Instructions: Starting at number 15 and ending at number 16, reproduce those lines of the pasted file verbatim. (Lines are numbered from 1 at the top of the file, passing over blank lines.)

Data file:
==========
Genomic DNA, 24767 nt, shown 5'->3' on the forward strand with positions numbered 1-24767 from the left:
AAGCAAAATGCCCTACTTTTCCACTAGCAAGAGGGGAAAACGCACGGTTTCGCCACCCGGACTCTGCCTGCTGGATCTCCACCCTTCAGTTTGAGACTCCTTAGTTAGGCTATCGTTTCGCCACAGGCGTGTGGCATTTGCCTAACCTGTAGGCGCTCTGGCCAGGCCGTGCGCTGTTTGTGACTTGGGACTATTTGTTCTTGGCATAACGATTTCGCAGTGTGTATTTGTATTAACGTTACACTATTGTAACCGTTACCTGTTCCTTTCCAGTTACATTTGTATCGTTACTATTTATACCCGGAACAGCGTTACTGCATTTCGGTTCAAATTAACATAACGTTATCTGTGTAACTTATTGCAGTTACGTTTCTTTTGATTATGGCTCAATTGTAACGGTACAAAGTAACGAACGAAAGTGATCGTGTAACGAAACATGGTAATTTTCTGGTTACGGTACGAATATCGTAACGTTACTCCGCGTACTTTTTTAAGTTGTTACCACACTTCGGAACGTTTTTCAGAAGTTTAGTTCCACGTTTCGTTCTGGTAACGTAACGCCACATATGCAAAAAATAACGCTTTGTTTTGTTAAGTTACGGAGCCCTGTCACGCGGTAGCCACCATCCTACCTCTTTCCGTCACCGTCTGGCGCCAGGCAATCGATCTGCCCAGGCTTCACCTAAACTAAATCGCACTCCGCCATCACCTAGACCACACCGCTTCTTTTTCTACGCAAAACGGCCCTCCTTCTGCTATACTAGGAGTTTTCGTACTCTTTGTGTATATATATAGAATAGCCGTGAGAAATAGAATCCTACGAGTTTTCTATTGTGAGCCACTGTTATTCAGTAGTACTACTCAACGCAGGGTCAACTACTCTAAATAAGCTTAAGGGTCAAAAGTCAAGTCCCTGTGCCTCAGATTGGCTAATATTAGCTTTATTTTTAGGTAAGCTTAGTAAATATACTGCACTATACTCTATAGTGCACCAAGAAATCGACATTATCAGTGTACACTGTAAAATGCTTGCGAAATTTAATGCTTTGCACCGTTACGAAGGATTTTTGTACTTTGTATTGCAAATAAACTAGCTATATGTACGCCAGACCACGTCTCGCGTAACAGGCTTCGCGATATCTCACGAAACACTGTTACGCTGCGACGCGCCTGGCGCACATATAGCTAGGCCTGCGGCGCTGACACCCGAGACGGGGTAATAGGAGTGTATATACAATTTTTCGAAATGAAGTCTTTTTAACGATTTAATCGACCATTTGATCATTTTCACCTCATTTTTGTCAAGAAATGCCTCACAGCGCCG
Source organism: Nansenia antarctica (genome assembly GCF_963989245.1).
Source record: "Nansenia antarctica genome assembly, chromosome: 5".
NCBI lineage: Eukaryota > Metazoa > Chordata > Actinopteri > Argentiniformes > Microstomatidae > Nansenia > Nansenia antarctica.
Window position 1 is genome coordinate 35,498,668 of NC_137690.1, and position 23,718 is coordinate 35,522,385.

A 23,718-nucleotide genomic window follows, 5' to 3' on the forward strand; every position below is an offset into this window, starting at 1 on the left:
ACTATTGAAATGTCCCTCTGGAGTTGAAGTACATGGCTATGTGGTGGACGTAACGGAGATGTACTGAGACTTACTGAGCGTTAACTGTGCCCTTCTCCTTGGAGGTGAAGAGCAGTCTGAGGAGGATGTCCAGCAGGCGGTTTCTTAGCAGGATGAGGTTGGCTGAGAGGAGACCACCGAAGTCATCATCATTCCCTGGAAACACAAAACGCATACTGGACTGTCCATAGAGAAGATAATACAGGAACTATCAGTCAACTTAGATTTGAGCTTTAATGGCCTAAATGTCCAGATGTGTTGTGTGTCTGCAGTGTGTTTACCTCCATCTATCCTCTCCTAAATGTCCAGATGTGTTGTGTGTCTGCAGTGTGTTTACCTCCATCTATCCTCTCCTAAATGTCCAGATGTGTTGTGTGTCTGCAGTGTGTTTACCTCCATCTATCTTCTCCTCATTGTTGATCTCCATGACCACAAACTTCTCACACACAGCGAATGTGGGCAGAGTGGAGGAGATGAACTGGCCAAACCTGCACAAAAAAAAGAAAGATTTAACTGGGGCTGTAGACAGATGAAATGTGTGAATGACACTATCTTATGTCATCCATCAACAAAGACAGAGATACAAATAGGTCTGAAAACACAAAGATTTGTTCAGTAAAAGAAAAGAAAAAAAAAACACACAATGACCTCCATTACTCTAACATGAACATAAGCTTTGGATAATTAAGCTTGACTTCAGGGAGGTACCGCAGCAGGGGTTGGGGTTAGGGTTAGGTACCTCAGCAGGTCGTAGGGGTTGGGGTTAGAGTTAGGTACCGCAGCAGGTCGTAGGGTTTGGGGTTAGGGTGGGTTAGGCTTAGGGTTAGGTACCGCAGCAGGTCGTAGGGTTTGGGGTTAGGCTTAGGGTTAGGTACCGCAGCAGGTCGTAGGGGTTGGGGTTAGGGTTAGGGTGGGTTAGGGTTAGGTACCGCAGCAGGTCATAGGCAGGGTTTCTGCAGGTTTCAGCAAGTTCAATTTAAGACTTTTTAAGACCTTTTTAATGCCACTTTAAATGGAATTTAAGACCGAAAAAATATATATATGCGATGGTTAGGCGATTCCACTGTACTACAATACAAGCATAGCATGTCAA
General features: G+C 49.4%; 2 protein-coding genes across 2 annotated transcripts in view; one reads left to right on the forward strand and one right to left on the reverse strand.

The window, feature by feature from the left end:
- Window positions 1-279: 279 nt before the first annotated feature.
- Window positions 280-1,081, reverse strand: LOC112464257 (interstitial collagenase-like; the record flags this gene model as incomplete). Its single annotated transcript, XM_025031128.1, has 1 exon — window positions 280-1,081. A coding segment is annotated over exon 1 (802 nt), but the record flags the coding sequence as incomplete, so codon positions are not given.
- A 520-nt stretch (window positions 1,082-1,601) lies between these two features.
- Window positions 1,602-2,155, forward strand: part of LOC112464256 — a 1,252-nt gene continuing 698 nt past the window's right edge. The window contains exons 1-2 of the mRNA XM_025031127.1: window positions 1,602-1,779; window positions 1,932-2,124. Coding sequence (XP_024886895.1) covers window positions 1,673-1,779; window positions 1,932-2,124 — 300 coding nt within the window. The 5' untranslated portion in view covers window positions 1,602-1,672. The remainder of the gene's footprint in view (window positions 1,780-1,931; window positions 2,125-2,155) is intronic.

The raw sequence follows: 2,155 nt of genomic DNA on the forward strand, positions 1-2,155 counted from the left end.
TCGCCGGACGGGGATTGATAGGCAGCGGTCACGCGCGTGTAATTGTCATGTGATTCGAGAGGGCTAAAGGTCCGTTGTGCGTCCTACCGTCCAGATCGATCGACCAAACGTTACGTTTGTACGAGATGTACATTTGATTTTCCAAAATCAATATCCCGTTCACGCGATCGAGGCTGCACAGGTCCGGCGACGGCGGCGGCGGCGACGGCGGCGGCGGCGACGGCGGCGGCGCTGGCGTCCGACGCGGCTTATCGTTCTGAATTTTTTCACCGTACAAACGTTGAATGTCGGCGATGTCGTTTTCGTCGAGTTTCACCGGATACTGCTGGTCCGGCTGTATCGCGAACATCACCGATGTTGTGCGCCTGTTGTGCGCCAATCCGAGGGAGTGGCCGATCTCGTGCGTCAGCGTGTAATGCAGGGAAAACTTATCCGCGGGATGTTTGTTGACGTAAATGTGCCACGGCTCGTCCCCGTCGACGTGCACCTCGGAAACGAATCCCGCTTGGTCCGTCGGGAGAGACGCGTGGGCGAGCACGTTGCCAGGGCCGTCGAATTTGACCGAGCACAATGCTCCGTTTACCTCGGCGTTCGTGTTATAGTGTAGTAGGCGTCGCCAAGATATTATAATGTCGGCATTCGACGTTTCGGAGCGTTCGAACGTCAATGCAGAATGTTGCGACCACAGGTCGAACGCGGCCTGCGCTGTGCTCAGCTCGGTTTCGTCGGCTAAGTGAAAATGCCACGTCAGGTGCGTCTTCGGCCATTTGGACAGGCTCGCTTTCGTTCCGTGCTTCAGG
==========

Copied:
The raw sequence follows: 2,155 nt of genomic DNA on the forward strand, positions 1-2,155 counted from the left end.
TCGCCGGACGGGGATTGATAGGCAGCGGTCACGCGCGTGTAATTGTCATGTGATTCGAGAGGGCTAAAGGTCCGTTGTGCGTCCTACCGTCCAGATCGATCGACCAAACGTTACGTTTGTACGAGATGTACATTTGATTTTCCAAAATCAATATCCCGTTCACGCGATCGAGGCTGCACAGGTCCGGCGACGGCGGCGGCGGCGACGGCGGCGGCGGCGACGGCGGCGGCGCTGGCGTCCGACGCGGCTTATCGTTCTGAATTTTTTCACCGTACAAACGTTGAATGTCGGCGATGTCGTTTTCGTCGAGTTTCACCGGATACTGCTGGTCCGGCTGTATCGCGAACATCACCGATGTTGTGCGCCTGTTGTGCGCCAATCCGAGGGAGTGGCCGATCTCGTGCGTCAGCGTGTAATGCAGGGAAAACTTATCCGCGGGATGTTTGTTGACGTAAATGTGCCACGGCTCGTCCCCGTCGACGTGCACCTCGGAAACGAATCCCGCTTGGTCCGTCGGGAGAGACGCGTGGGCGAGCACGTTGCCAGGGCCGTCGAATTTGACCGAGCACAATGCTCCGTTTACCTCGGCGTTCGTGTTATAGTGTAGTAGGCGTCGCCAAGATATTATAATGTCGGCATTCGACGTTTCGGAGCGTTCGAACGTCAATGCAGAATGTTGCGACCACAGGTCGAACGCGGCCTGCGCTGTGCTCAGCTCGGTTTCGTCGGCTAAGTGAAAATGCCACGTCAGGTGCGTCTTCGGCCATTTGGACAGGCTCGCTTTCGTTCCGTGCTTCAGG